Close in size to Collared Flycatcher and Semi-collared Flycatcher, though with marginally shorter wings. Small to medium-sized, rather compact flycatcher. Adult male breeding pied, other plumages essentially dun-brown above and dun-white below. All have white-edged tail and dark wings with bold but narrow white lines on tertial edges and across inner part.
Sexes dissimilar in breeding plumage, marked seasonal variation in male.
In west Palearctic, breeds in higher latitudes than other Ficedula, in temperate but also in boreal and Mediterranean zones, mainly in lowlands or hilly country. In north Africa breeds at 1200-1800 m in forests of cedar, oak and Aleppo pine.
Ficedula hypoleuca is a widespread summer visitor to much of Europe (occurring
more patchily in the south and west), with the region constituting >75% of its global
breeding range. Its European breeding population is extremely large (>12,000,000
pairs), and was stable between 1970-1990. Although the species declined in several
countries during 1990-2000-most notably in Fennoscandia-the stronghold
population in Russia and other eastern populations were stable, and the species
declined only slightly overall.
Arthropods, flying and non-flying, especially Hymenoptera, Diptera, and beetles. During breeding seazon, larval Lepidoptera important. Fruit and seeds taken regularly in small amounts in late summer and on migration, and when feeding conditions poor.
Obtains food directly from trees or ground or by sallying out from perch after flying prey, usually for short distance.
This species has a large range, with an estimated global Extent of Occurrence of 10,000,000 km². It has a large global population, including an estimated 24,000,000-39,000,000 individuals in Europe (BirdLife International in prep.). Global population trends have not been quantified, but the species is not believed to approach the thresholds for the population decline criterion of the IUCN Red List (i.e. declining more than 30% in ten years or three generations). For these reasons, the species is evaluated as Least Concern. [conservation status from birdlife.org]
In Central Europe eggs laid late April to early June. North-west Africa the eggs are present first week of May to first week of June. In England the egg laying starts between end of April and mid-May, in Sweden eggs are laid late May to end of June, in the Moscow region laying starts early May to mid-June and Finnish Lapland it starts mid-June. Generally 1 brood is hatched, 2 broods recorded only in England and Moscow region. Nest is a hole, preferrably of woodpecker, a rot-hole caused by lost branch, and particularly in Scandinavia in old hole of Willow Tit. Nest: is a rough loose foundation of leaves, roots, fragments of bark, and grass; cup lined with feathers, wool, thin flakes of bark, hair, grass, fine roots, etc.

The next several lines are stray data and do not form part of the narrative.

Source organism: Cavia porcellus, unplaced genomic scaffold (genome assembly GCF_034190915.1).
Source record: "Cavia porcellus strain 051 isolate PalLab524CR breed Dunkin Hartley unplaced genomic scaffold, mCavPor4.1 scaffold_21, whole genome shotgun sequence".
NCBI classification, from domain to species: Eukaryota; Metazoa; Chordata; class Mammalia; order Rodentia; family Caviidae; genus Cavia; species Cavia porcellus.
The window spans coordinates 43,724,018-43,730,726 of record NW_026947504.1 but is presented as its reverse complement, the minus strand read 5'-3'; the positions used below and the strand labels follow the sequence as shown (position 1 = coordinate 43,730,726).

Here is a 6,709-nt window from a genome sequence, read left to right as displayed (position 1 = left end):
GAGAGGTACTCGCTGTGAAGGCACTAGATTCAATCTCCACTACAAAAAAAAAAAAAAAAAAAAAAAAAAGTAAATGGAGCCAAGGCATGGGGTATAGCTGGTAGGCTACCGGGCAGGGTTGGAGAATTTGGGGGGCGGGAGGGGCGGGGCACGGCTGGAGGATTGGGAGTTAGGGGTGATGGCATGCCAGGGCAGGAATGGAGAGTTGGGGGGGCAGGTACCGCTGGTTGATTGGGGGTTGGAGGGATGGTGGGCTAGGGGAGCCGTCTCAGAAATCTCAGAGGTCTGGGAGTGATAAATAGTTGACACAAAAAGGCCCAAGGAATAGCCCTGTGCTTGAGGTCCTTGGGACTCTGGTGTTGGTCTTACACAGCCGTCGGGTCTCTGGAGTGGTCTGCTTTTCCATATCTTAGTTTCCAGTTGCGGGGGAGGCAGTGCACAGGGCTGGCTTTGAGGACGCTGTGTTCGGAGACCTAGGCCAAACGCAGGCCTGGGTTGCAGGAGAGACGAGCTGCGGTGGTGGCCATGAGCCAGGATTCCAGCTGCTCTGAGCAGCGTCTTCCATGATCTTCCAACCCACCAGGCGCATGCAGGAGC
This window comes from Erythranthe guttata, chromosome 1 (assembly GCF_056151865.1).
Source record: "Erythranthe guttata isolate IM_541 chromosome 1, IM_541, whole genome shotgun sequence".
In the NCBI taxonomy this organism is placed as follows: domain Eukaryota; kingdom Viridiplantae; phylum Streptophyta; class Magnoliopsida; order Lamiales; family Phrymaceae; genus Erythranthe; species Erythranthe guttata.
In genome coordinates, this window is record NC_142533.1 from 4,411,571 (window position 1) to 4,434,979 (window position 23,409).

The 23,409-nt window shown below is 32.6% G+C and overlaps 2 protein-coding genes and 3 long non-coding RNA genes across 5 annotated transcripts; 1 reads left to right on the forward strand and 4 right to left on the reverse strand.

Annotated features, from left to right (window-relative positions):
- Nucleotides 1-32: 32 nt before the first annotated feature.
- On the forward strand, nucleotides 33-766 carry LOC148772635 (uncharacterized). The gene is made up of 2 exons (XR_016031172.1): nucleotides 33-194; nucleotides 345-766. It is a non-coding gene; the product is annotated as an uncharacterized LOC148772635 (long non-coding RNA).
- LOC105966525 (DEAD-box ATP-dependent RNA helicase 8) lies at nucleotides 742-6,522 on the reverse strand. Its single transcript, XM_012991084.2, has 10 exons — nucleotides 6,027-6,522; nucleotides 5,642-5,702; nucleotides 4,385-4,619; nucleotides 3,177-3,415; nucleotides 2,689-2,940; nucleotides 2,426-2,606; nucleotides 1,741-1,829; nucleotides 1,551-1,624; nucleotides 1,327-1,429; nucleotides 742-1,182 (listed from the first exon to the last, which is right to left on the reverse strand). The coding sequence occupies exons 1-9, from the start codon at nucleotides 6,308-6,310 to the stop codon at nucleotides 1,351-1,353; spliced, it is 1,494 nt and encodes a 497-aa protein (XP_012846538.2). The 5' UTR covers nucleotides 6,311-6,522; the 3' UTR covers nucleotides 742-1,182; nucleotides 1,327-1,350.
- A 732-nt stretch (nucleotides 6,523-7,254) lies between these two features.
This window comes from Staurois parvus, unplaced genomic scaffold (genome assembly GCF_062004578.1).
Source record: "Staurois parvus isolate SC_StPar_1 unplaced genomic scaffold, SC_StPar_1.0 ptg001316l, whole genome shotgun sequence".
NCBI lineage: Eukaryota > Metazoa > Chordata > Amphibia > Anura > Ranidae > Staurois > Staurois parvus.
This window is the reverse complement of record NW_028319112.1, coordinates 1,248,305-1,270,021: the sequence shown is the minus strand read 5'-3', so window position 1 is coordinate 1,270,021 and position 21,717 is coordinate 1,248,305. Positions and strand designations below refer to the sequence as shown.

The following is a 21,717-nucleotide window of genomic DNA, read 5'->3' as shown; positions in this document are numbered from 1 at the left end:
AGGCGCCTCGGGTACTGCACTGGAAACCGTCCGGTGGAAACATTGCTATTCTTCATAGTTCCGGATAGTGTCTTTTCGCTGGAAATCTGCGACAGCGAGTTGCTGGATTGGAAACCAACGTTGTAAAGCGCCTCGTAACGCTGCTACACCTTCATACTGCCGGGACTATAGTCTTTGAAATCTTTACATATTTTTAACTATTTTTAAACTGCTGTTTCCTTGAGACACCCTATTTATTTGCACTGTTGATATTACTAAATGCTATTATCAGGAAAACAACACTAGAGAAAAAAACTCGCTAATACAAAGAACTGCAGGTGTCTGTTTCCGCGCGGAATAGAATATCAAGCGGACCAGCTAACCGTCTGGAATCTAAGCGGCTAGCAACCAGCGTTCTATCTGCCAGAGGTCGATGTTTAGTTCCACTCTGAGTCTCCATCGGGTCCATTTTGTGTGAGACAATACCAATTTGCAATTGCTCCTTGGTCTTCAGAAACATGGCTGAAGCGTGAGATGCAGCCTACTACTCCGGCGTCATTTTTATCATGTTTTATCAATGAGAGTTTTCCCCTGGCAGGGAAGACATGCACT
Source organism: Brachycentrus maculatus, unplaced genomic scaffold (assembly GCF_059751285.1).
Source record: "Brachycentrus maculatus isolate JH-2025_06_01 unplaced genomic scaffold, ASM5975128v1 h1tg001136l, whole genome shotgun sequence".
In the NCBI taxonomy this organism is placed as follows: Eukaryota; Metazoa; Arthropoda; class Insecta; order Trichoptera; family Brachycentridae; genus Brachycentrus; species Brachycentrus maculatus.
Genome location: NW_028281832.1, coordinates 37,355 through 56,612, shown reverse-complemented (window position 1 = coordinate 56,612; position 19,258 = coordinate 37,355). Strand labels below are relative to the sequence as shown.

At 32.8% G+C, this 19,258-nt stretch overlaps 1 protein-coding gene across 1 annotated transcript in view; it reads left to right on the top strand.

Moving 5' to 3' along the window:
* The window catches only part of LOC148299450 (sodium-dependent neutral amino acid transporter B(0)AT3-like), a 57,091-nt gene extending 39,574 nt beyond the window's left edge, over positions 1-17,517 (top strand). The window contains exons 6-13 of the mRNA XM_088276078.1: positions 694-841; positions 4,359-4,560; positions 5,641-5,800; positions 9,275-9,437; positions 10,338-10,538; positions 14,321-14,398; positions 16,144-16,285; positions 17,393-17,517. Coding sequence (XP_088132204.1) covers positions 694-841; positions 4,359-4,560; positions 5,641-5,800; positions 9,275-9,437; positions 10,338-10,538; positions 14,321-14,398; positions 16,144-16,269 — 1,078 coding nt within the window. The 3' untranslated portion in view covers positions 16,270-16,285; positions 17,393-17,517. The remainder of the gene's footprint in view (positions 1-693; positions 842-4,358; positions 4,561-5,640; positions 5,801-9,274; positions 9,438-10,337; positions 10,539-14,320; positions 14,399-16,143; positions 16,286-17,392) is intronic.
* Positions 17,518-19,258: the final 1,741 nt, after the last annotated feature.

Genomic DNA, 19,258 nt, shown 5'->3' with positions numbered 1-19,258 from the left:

Clutch: 6-7 (5-8) and decreasing as season progresses, the eggs are incubated for 13-15 days, the youbng fledge after
Long-distance migrant, wintering in West Africa, south of the Sahara and mainly north of Gulf of Guinea, where various woodland habitats are utilized. No satisfactory records anywhere east of northern Zaïre and Central African Republic. On autumn migration, major stopover and fattening area in Iberia (mainly north-west) and probably northern Italy. Thus many northern migrants move far to west before turning south. ) failed breeders may migrate early, in June or early July. Normal autumn movements start late July or early August. Passage through Gibraltar from mid-August to end of October, chiefly September. Spring migration begins in March. Passage through Mediterranean peaks mid-April to early May. Return to breeding areas mid- to late April in southern sites, but up to mid-May in north.
- spanwidth min.: 22 cm
- spanwidth max.: 24 cm
- size min.: 12 cm
- size max.: 14 cm
- incubation min.: 13 days
- incubation max.: 15 days
- fledging min.: 14 days
- fledging max.: 17 days
- broods 1
- eggs min.: 13
- eggs max.: 15
- Conservation Status